What are the levels of sedation?

Updated: Nov 06, 2018
  • Author: Arul M Lingappan, MD; Chief Editor: Erik D Schraga, MD  more...
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Answer

Answer

Sedation is the depression of a patient's awareness to the environment and reduction of his or her responsiveness to external stimulation. This is accomplished along a continuum of sedation levels:

  • Minimal sedation is equivalent to anxiolysis, that is, a drug-induced relief of apprehension with minimal effect on sensorium.

  • Moderate sedation is a depression of consciousness in which the patient can respond to external stimuli (verbal or tactile). Airway reflexes, spontaneous ventilation, and cardiovascular function are maintained.

  • Deep sedation is a depression of consciousness in which the patient cannot be aroused but responds purposefully to repeated or painful stimuli. The patient may not be able to maintain airway reflexes or spontaneous ventilation, but cardiovascular function is preserved.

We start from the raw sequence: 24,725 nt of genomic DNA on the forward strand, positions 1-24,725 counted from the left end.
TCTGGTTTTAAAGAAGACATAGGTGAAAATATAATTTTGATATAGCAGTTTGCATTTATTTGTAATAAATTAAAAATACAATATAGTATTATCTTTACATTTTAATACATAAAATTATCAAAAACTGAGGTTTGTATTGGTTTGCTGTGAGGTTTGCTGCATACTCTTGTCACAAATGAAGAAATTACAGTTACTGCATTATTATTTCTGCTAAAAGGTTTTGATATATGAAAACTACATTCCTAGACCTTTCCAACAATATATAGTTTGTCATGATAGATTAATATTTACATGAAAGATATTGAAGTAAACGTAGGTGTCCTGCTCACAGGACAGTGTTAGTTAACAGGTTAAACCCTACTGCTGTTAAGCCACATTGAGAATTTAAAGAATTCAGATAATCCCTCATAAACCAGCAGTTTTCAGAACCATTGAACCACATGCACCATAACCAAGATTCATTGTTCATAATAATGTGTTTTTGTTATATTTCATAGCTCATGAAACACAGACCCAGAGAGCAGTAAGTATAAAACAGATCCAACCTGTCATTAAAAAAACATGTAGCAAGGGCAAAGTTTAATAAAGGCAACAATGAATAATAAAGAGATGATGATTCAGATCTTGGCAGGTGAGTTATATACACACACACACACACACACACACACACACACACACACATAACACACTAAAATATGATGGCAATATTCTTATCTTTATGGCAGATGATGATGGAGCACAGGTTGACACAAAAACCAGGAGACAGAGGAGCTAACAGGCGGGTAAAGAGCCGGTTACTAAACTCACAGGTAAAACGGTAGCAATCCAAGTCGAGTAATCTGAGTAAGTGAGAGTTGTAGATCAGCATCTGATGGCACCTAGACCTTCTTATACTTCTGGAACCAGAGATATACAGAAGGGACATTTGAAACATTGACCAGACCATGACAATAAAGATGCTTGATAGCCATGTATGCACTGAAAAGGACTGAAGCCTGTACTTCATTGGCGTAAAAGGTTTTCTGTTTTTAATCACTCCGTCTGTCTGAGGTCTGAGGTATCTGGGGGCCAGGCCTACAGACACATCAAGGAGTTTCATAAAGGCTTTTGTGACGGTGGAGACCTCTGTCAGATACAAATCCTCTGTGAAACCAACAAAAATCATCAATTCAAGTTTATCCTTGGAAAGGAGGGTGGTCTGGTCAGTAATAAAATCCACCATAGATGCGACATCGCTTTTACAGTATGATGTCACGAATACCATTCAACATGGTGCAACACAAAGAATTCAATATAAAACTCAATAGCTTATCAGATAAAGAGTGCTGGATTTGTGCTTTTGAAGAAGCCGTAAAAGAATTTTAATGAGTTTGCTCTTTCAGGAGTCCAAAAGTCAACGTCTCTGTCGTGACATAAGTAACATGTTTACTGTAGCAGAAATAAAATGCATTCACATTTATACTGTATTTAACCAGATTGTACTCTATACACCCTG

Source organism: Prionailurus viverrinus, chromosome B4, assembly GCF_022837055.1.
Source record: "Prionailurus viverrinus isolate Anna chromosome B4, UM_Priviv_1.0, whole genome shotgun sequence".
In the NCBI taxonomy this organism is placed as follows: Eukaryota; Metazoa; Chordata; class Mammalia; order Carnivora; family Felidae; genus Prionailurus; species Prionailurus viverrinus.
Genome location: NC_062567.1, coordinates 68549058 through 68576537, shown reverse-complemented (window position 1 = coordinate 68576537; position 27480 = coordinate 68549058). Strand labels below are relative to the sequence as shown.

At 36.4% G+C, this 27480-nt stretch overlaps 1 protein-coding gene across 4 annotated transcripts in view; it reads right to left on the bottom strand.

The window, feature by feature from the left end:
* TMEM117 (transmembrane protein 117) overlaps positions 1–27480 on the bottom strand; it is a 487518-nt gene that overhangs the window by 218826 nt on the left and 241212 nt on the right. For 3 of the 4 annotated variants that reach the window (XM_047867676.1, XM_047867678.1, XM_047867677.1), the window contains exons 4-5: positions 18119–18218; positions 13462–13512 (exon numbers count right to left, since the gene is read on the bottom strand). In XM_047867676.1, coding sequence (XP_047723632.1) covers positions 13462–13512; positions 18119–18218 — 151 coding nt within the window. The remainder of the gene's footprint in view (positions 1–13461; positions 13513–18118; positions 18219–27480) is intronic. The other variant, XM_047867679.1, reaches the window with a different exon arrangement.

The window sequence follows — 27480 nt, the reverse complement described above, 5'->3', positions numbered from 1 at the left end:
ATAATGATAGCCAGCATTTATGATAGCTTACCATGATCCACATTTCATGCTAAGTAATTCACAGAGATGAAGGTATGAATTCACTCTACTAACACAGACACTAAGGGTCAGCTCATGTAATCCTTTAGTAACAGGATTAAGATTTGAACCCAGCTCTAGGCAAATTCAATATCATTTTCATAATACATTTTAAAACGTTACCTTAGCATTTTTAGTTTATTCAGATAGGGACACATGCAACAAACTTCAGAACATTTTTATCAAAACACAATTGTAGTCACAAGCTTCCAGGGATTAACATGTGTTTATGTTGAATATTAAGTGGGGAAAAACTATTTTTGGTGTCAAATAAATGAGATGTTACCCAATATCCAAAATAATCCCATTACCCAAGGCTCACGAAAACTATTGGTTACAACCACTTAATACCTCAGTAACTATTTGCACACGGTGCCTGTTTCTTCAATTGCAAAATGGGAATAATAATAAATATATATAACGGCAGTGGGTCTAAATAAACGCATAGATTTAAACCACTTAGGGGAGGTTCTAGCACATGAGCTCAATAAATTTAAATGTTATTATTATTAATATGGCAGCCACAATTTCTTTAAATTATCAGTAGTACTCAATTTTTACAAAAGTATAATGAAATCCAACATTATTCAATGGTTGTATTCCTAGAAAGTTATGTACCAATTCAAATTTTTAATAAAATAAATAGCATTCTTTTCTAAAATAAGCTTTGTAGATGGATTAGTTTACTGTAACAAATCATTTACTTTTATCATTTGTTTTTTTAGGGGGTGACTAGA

• General anesthesia is a state of unconsciousness; the autonomic nervous system is unable to respond to surgical or procedural stimuli.

  • Dissociation, which could be considered a type of moderate sedation, is seen when using medications in the phencyclidine group (eg, ketamine). They cause a disconnection between the thalamoneocortical system and the limbic systems, preventing higher centers from receiving sensory stimuli. Like moderate sedation, airway reflexes, spontaneous ventilation, and cardiovascular function are all maintained. [1, 2]


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